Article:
Monday, 7 April 2014

Counterflows Festival 2014, Glasgow

Review of Counterflows Festival, Glasgow, April 2014

The biennial Glasgow International festival started this weekend in the city, a festival of contemporary art. Running alongside it this weekend was Counterflows, a weekend of contemporary and experimental music performances. Lots of copies of The Wire magazine were rolled up into the shoulder bags of chin-stroking, bearded men as they headed out to this over the weekend. In fact, contrary to this stereotype, it was nice to see a good mixture of people in the audience and on stage, with the prominence of women in the forefront of the experimental music scene obvious from the start.

Space Lady at Garnethill
It kicked off on Friday night in the Garnethill Multicultural Centre with The Space Lady. Not someone I'd heard of before but this isn't surprising as she hasn't played in Europe until now, usually being found over the past 30 years busking for hours either in Boston or San Francisco with her Casio organ. I was ready to be a bit cynical by a middle aged woman at a Casio organ wearing a plastic winged helmet with a flashing red light atop it. However within one song I was won over by her gentle singing and mastery of the full range of Casio special effects. A one off, and a good opening act. 48 hours later she'd be playing a set in Queens Park. 

Ai Aso is a Japanese singer and songwriter and purveyor of floaty, folky, psychedelic pop music who I'd been looking forward to seeing after hearing her album 'Lone'. However she was so floaty and quiet at times that we were craning to hear when songs ended, whilst the bar staff risked drowning her out it they opened a beer for anyone. In one song she had men rushing into their shoulder bags for their ear plugs as she whispered alongside raucous guitar feedback. If Death Metal has a polar opposite we were witnessing it.

Maja Borg's visuals accompany Ela Orleans
Ela Orleans is someone I am more familiar with, most recently when she supported Julia Holter in Glasgow. Originally from Poland, the Glasgow based musician, describes her output as "movies for ears". Her recently re-issued album Tumult In The Clouds is worth seeking out (here). Tonight she was playing with Maja Borg, Swedish artist and filmmaker. Ela Orleans created the roundest sound of the first part of the evening, excellent as ever, with visuals provided by Maya Borg, who finished the set off with a spoken word piece over one of her films.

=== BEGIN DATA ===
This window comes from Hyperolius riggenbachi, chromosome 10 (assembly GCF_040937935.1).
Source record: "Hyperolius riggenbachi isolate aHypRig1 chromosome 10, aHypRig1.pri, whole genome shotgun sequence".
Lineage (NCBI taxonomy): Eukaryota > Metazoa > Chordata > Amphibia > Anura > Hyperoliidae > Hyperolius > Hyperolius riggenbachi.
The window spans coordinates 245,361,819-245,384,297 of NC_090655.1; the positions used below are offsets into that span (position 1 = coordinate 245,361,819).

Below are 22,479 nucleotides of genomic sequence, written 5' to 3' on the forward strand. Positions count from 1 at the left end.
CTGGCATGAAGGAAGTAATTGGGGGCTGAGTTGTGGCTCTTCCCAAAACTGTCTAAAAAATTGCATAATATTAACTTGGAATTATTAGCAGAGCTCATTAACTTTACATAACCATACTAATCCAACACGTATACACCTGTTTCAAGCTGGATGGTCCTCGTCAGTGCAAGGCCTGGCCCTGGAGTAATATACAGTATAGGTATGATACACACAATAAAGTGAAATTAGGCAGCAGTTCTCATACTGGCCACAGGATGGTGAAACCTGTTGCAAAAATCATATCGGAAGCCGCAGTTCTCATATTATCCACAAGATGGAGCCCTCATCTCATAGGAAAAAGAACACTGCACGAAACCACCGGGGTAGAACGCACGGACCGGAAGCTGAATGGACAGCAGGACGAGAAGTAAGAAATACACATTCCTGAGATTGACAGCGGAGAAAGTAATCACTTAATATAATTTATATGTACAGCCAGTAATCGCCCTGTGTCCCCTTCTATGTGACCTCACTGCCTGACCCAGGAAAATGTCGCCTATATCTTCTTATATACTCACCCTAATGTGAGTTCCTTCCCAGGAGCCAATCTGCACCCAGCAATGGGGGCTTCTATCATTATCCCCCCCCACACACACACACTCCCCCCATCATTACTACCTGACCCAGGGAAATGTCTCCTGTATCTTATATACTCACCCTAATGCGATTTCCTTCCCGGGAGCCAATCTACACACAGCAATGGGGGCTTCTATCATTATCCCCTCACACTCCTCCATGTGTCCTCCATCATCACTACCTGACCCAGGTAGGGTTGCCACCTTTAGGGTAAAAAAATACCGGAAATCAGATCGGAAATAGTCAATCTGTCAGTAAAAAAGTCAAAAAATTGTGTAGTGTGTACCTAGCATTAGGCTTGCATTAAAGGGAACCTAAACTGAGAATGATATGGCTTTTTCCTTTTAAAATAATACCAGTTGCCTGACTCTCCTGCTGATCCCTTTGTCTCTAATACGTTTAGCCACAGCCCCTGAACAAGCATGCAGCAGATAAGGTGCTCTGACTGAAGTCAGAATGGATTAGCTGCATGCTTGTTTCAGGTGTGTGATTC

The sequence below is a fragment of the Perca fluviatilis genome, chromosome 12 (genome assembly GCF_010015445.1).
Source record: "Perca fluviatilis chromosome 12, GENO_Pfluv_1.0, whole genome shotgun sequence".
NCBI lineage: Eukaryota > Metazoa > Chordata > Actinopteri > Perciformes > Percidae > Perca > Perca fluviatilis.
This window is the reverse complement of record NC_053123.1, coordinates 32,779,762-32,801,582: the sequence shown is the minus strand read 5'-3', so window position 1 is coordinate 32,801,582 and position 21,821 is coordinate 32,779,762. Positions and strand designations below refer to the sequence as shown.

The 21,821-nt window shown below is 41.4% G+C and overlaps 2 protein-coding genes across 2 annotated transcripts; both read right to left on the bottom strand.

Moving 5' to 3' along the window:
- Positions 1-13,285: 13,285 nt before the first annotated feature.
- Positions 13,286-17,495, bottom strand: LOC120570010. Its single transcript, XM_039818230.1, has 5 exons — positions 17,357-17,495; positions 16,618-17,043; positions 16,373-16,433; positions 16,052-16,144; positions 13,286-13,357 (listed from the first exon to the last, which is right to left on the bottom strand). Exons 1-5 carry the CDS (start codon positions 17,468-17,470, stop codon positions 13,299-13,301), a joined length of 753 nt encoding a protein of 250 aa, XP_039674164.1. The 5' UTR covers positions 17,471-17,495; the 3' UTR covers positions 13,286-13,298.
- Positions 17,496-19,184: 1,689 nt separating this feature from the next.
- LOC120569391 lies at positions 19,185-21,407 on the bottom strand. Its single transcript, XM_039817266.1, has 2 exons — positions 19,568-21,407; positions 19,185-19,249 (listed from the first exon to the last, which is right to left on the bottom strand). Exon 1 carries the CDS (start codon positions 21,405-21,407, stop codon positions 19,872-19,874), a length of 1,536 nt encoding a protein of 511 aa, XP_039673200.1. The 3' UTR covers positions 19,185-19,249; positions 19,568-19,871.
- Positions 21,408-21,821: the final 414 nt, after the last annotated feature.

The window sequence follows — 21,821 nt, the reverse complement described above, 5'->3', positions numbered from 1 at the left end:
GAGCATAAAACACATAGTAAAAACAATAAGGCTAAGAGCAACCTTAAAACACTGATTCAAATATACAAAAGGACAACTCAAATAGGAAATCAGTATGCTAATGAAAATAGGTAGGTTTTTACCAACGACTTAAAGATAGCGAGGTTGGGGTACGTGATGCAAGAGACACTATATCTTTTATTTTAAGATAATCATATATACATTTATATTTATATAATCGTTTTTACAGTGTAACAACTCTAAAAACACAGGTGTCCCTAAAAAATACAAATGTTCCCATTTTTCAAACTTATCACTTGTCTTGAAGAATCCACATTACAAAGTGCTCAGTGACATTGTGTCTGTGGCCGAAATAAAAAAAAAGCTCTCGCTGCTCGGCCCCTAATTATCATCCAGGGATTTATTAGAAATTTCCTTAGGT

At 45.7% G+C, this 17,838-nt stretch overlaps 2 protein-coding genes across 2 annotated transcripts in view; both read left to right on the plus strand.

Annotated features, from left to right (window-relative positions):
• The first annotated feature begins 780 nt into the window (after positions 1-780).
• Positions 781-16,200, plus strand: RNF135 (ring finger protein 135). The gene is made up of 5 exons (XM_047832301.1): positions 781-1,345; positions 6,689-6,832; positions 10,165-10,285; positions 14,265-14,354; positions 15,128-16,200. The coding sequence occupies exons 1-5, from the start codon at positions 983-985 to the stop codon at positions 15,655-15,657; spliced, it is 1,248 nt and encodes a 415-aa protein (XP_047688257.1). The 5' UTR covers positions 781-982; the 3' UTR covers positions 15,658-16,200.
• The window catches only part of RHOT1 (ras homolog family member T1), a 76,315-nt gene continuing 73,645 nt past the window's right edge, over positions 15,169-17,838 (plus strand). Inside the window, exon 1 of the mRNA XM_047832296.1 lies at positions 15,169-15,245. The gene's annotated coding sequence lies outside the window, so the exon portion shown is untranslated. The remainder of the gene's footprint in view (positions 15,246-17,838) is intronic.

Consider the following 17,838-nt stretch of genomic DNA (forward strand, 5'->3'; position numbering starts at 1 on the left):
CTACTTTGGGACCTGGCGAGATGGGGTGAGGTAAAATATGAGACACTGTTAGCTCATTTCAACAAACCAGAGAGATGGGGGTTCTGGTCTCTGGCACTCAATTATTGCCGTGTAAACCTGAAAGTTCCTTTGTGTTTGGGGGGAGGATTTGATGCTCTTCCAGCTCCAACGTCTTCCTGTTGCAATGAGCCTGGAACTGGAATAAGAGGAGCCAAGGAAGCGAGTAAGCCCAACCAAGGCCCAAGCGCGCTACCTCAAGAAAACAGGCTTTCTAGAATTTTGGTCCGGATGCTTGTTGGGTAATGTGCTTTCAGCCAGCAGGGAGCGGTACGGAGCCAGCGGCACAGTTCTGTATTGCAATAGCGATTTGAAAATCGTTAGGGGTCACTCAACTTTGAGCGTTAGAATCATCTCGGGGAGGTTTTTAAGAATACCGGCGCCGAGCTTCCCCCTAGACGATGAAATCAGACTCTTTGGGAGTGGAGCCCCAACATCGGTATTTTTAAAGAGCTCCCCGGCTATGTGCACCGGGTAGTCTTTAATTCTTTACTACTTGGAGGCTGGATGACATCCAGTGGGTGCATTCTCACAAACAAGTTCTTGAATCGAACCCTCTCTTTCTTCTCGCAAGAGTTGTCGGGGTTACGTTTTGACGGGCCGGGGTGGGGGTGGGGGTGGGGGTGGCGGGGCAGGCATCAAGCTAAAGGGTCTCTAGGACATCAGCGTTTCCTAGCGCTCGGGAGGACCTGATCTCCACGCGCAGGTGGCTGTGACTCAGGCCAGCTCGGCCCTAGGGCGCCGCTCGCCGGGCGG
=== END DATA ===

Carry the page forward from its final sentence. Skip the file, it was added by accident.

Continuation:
Akio Onda's set up
Next we trailed across the road to the intriguing venue of the underground car park below Fleming House. This has been commandeered by Glasgow International as an exhibition space, dressed up as a swimming pool. Tonight it was a perfect venue for two Japanese musicians/ sound artists - Aki Onda and Akio Suzuki. Akio Suzuki played field recordings from a train station on a Sony Walkman and manipulated the sound whilst the older of the two (Akio Suzuki) went for a more physical approach, dropping nails into a metal bucket, hammering them into a plank of wood, then playing the percussion instrument he'd created. There were a lot of echoes of Marginal Consort's Glasgow gig from 2008 in the entertaining mix of music and performance which fitted the venue perfectly. 
Aki Onda and Akio Suzuki
Next up was a short stroll around to the CCA (Centre for Contemporary Arts) for the next course. Luke Fowler is an artist who works in Glasgow with film and sound and he has worked alongside Richard Youngs when I've seen him before. 
Mika Vainio, Lee Paterson and Luke Fowler
Tonight he was performing with Finnish industrial/ electronic musician Mika Vainio (whose album Fe₃O₄ - Magnetite I picked up once at random as I liked the title) and Lee Patterson, who has a history of amplifying sound from objects as diverse as Epsom salts and burning peanuts. The three silent men hunched over their respective electrical boxes of tricks in the darkened room were quite captivating. Ranging from violent drones to quiet electronic clicks they finished grandly with the highly amplified clicks and pops of a small conflagration Lee Patterson got going on his table. (60 second snippet below).